Climate change will add billions of dollars through the end of the century to the costs of maintaining and repairing Alaska's public roads, buildings and utilities, according to a new study published by the National Academy of Sciences.
Reducing carbon emissions will lessen that cost, says the study, led by the Environmental Protection Agency and released during the final weeks of the Obama administration. The study suggests that people have a role causing climate change, and also can slow or halt its potentially disastrous effects.
The study, published in the journal Proceedings of the National Academy of Sciences, estimates cumulative economic damages to public infrastructure through the 21st century from climate-driven changes in flooding, precipitation, permafrost thaw, freeze-thaw cycles and coastal erosion.
If carbon emissions continue at their current pace, the climate-related costs for maintaining and repairing public roads, pipelines, buildings, airports and rail lines will be $5.5 billion by 2099, the study says.
But if emissions are cut in line with the United Nations climate agreement reached in Paris in 2015, the costs would drop to $4.2 billion, according to the study. The Paris agreement commits to a global temperature rise of no more than 2 degrees Celsius. Reductions in global emissions at a level consistent with the Paris agreement would save Alaska $1.2 billion in infrastructure costs over the 21st century, according to the study results.
Not included in the study were costs to maintain docks and harbors or the trans-Alaska pipeline system, which is considered private infrastructure.
Flood damage to roads is expected to be the climate-related factor racking up the most economic damage, with permafrost thaw and effects on buildings expected to be the second-costliest category, the study says.
Even though the most dramatic climate warming has been measured in Alaska's far-north Arctic, the state's Interior region and parts of the state's Southcentral region are likely to incur the biggest costs from climate-related damages. Within developed Southcentral Alaska, the Prince William Sound area is expected to bear the highest climate-related infrastructure costs.
"Both these regions are expected to have more rain in the future, which could result in more flooding, thus increasing the impacts on the many roads found in boroughs in that area. For Fairbanks North Star (Borough), permafrost thaw damage to buildings also adds considerably to the costs," lead author April Melvin said in an email.
Costs are also expected to be relatively high in the Anchorage area, which has the highest density of people and public infrastructure
Climate-related infrastructure costs in the Aleutians East Borough are expected to be so small as to be indiscernible, but that is largely because of the dearth of public infrastructure there — not a lack of climate-change effects, the study said.
Melvin served as an American Association for the Advancement of Sciences policy fellow with EPA. She is no longer with EPA, and current EPA employees declined to comment on the study.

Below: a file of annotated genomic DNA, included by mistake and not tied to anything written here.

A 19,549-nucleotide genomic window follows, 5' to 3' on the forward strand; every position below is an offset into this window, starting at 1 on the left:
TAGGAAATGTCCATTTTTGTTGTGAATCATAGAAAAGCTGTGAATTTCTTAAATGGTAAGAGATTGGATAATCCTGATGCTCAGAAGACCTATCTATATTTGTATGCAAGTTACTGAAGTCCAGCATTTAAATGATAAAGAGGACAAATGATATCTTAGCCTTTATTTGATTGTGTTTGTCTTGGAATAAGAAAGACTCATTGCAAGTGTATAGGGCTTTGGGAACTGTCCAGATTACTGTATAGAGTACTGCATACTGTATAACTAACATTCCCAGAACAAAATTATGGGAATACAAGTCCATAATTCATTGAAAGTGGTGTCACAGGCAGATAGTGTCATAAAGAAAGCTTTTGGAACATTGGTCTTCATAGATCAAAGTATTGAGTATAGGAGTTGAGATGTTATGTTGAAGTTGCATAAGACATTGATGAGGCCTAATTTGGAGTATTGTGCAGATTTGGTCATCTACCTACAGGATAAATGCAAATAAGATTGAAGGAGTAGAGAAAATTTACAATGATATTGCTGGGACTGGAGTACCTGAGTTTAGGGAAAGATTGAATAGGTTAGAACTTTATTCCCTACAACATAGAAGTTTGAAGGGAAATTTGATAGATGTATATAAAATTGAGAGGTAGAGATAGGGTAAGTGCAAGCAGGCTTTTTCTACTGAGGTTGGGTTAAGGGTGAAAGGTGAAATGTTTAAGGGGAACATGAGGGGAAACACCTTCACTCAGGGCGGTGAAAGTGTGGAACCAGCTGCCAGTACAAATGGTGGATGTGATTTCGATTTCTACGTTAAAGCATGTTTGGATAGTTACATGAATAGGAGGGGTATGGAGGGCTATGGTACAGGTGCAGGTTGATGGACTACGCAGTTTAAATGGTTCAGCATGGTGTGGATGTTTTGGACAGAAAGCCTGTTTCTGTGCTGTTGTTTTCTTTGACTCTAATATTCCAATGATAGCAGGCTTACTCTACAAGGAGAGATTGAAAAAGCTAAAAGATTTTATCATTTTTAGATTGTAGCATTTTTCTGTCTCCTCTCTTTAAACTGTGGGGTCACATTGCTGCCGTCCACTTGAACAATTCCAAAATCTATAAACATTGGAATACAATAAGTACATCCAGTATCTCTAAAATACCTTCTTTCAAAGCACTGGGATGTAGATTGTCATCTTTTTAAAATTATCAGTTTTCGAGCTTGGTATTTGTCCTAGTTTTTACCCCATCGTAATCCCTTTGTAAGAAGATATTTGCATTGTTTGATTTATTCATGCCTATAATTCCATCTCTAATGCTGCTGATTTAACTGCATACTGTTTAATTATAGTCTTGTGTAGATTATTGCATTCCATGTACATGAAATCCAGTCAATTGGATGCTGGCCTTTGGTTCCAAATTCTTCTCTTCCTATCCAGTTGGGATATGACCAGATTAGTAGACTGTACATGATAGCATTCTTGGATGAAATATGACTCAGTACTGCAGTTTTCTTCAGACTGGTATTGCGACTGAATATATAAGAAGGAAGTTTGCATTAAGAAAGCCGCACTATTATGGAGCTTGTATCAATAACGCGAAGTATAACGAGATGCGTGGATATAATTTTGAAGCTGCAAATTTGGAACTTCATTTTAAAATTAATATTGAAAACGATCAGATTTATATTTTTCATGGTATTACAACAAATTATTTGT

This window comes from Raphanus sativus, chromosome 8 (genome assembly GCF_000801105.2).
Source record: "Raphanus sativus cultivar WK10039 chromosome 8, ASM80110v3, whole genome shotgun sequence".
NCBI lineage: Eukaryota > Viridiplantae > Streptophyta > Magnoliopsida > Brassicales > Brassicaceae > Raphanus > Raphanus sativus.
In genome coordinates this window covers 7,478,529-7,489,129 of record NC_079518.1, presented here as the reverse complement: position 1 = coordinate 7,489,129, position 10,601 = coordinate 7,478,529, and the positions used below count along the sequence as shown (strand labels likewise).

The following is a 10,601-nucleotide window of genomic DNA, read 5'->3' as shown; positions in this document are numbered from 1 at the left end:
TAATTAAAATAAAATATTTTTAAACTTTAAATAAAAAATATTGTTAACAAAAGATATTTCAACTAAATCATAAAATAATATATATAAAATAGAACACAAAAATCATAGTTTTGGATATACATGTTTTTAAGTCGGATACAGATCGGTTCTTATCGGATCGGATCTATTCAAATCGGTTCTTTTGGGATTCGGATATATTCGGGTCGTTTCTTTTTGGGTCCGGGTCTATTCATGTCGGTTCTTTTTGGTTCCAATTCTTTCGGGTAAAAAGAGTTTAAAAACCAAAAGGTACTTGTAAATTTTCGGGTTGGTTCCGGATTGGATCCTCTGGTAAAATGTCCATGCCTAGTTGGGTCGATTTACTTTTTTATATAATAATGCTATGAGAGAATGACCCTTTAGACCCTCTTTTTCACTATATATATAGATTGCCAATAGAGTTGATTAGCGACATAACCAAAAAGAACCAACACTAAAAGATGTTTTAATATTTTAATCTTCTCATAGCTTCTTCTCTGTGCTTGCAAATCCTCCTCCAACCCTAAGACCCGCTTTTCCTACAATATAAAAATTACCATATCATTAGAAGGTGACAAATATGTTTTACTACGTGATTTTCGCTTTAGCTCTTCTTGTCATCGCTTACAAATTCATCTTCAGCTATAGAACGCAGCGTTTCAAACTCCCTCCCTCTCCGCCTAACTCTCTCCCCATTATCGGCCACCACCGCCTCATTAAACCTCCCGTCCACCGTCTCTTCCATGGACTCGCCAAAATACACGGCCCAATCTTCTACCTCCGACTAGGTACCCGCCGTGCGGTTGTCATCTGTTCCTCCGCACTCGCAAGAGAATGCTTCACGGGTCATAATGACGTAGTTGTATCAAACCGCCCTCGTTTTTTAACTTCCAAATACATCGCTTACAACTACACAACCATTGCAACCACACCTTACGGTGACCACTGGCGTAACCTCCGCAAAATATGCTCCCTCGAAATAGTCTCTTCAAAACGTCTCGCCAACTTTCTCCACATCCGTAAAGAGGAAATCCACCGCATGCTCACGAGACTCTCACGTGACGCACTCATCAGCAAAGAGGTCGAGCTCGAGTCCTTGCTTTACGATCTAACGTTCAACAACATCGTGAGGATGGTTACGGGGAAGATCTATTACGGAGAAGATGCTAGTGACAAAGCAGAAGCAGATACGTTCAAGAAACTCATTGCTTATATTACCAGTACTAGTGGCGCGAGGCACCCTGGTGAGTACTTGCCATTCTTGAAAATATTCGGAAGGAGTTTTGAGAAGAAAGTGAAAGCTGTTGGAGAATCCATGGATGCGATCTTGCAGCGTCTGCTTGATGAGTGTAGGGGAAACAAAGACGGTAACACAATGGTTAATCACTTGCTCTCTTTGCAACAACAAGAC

Co-authors included permafrost experts from the University of Alaska Fairbanks, as well as scientists from other organizations.
The climate-related infrastructure cost total estimated in the study was lower than that found in a previous analysis by a team mostly from the University of Alaska Anchorage. Melvin said her group used information from that earlier study, which put estimated cumulative costs through 2080 at $5.6 billion to $7.6 billion, but made different assumptions about how infrastructure would be maintained.
The UAA-led team modeled damages based on the shortening of the lifespan of infrastructure and more frequent replacement, so the costs were incurred largely due to replacement, she said by email. "In contrast, our model quantifies the costs required to maintain infrastructure through its usable life, with the damages from climate change coming in the form of additional maintenance and repair."
Climate change mitigation, the new study found, could dramatically lower costs — by about 25 percent to about 40 percent, the study found.
One specific case of costly climate-change damage occurred at the most famous national park in Alaska.
At Denali National Park and Preserve, permafrost thaw led to a massive landslide that blocked the park's sole road in the fall of 2013. That 600-foot-long slide peeled 30,000 cubic yards of debris off the slope at the Igloo Creek area of the Denali park road. It was one of a series of slides expected to become more common as temperatures rise in the region.
Protecting the Igloo Creek portion of road from similar slides in the future would cost $15,000 to $7.1 million, depending on the response strategy chosen, according to a study led by the Federal Highway Administration and discussed Thursday at the Alaska Forum on the Environment conference in Anchorage.
The cheapest option would be revegetating the collapsed Igloo Creek-area slope to make it more resilient to future landslide forces. The most expensive option would be building a tunnel to shelter the road from landslide debris.
Paul Schrooten, a National Park Service landscape architect who presented information about the study at the conference, said the agency is steadfast in its position that climate change in Alaska is real.
In Alaska, he noted, park lands have glaciers that are melting, permafrost that is thawing and vegetation that is transforming as temperatures rise.
"The National Park Service continues to see results of what we consider to be a changing climate," said Schrooten, who serves as the agency's Alaska transportation manager. That position, he said, "is the result of things we can see with our very own eyes."